• Gastrointestinal- mixing alcohol and hydrocodone can cause gastrointestinal issues like nausea, vomiting, stomach pain, and gastroenteritis

Why Do People Combine Hydrocodone and Alcohol?

Both alcohol and hydrocodone can cause feelings of euphoria and drowsiness when abused. Some people describe feeling like they are floating, experiencing fewer emotions, and not having a care in the world when they are under the influence of these substances.

People might combine hydrocodone and alcohol for the following reasons:

  • To intensify the sedative effects of alcohol and hydrocodone
  • To deepen the relief experienced when taking hydrocodone
  • To experience higher amounts of euphoria from both substances
  • To get better sleep at night
  • To blunt the emotional pain they are experiencing

Because alcohol can increase the effects of hydrocodone, some people may begin to combine them. Unfortunately, this can lead to a variety of uncomfortable symptoms and life-threatening health emergencies.

Can You Get Addicted to Mixing Hydrocodone and Alcohol?

Combining two different mind-altering drugs is known as polysubstance abuse. Unfortunately, mixing drugs like alcohol and hydrocodone increases your risk of experiencing a life-threatening overdose. According to the Centers for Disease Control and Prevention (CDC), nearly 50% of fatal overdoses involve more than one substance.[4]

If you are mixing alcohol and hydrocodone, you can become addicted to both of them. When you are addicted to two substances, it complicates recovery and makes it more difficult to obtain long-term sobriety. Thankfully, professional drug rehab programs can provide you with the tools and support you need to recover from addiction to both alcohol and hydrocodone.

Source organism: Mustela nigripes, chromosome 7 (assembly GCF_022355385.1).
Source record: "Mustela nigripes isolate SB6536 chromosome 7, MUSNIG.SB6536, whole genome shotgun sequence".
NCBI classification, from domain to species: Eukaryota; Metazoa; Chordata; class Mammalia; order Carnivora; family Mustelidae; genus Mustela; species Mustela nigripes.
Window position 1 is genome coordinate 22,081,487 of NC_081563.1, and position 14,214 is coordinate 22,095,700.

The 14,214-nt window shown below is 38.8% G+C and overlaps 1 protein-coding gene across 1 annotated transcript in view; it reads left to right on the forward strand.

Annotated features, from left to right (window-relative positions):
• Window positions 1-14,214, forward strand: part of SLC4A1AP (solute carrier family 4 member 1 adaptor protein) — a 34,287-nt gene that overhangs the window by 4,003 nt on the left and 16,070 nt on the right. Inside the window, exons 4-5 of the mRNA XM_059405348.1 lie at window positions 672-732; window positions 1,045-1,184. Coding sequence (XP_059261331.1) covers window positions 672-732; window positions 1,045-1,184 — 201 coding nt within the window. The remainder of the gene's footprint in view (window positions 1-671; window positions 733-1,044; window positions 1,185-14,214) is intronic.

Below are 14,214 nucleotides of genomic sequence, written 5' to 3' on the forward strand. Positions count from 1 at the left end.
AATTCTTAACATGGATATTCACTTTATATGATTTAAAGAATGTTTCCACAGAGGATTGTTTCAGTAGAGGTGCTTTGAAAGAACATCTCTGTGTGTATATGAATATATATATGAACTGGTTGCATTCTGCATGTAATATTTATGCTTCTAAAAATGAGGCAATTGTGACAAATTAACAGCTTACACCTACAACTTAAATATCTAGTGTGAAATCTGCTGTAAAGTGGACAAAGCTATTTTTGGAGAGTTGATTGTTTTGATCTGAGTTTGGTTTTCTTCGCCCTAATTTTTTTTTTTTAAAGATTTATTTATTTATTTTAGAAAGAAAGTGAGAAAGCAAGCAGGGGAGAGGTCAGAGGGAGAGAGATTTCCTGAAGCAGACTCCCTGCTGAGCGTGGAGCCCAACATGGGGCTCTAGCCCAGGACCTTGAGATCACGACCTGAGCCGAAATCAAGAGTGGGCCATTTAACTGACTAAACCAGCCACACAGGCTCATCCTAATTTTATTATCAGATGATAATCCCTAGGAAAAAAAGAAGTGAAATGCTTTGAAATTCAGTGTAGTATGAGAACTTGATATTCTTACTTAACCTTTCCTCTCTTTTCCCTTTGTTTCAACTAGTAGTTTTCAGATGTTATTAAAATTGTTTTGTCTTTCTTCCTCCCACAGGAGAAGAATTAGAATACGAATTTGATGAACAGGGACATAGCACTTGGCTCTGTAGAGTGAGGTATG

How Long After Taking Hydrocodone Can You Drink Alcohol?

The half-life of hydrocodone is about 4 hours, which means it can take up to 20 hours for it to leave your system completely.[5] Because of this, you should always wait at least one day after taking hydrocodone to drink alcohol.

If you accidentally combine alcohol and hydrocodone, you should contact your doctor. They can help determine if you require additional treatment to ensure the interactions do not become severe.

Finding Help for Hydrocodone and Alcohol Abuse

If you or a loved one suffers from hydrocodone and alcohol abuse, it’s time to seek help. Whether you are combining the substances or using them separately, a drug rehab program can provide you with the support you need to regain control over your life.

To learn more about our hydrocodone and alcohol rehab program, contact the South Carolina Addiction Treatment Center today.


  1. The National Institute of Alcohol Abuse and Alcoholism (NIAAA): Alcohol Use in the United States: Age Groups and Demographic Characteristics, Retrieved December 2023 From
  2. Medline Plus: Hydrocodone, Retrieved December 2023 From
  3. The National Institute of Alcohol Abuse and Alcoholism (NIAAA): Alcohol-Related Emergencies and Deaths in the United States, Retrieved December 2023 From
  4. The Centers for Disease Control and Prevention (CDC): Polysubstance Use Facts, Retrieved December 2023 From
  5. The Food and Drug Administration (FDA): Norco Label, Retrieved December 2023 From